Age-gender adjusted incidence rates are expressed as newly diagnosed children per 100,000 pediatric population per year (100,000/year) and reported with 95% confidence intervals based on a gamma distribution. Data regarding the size of the pediatric population were obtained from the Czech Statistical Office, which counts the number of inhabitants either in actual years or accounts for all regions’ redistributions and adjusts past numbers with regard to the regions’ present sizes. For this study, we chose to work with figures related to actual years. Incidence trends and future projections were estimated using Poisson regression. All statistical significances were evaluated on a level of α = 0.05. The entire analysis was conducted in the statistical software R. Poisson models were estimated using the glm function from the built-in stats package.


Demographics and Inflammatory Bowel Disease Incidence

The basic demographic characteristics of 358 children (<19 years of age) diagnosed for IBD between 2002 and 2017 in the South Moravian Region are shown in Table 1. Over the 16 years, the Czech Statistical Office accounted for 3,488,907 children in the area, and of those diagnosed with IBD, 192 (53.6%) were diagnosed as CD, 123 (34.4%) as UC, and 43 (12.0%) as IBD-U. Among all the IBD cases, 53.1% were boys. The median age of a diagnosed child was 13.9 years (interquartile range: 4.9), the median time between the first symptoms and diagnosis was 4.0 months (interquartile range: 6.3), and no significant differences were found in basic demographic characteristics between diagnoses (all P > 0.05).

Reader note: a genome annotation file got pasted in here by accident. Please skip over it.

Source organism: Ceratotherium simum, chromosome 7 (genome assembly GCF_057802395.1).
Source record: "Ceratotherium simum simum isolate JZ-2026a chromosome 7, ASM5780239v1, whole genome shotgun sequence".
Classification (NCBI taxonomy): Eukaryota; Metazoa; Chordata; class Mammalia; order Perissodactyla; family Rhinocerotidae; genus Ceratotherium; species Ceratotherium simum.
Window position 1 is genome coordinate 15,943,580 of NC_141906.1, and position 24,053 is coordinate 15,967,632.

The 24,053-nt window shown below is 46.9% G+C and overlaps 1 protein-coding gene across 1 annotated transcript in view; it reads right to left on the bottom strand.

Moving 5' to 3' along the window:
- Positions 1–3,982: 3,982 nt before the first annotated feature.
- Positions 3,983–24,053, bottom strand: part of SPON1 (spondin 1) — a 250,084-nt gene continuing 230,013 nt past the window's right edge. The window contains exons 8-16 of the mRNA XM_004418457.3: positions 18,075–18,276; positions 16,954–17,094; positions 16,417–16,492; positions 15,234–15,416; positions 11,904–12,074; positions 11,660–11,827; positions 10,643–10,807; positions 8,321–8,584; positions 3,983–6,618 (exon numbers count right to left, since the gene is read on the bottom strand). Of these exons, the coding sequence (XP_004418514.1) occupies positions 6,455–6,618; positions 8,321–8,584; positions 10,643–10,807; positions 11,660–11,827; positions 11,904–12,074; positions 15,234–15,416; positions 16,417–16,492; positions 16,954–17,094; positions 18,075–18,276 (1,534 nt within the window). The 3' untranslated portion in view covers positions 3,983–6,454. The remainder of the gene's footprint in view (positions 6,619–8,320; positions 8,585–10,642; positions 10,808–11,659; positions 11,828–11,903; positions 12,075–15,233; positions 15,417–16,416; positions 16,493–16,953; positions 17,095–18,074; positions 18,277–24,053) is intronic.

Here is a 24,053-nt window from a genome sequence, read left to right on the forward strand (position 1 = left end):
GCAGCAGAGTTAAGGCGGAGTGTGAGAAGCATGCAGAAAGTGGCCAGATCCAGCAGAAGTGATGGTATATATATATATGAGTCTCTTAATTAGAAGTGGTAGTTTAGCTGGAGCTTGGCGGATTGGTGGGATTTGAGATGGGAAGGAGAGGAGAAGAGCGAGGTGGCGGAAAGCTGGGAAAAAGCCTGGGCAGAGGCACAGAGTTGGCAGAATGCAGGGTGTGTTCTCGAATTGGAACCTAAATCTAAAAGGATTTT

Demographics of children (0–18 years of age) newly diagnosed with inflammatory bowel disease, Crohn disease, ulcerative colitis, and inflammatory bowel disease-unclassified in the South Moravian Region, 2002 to 2017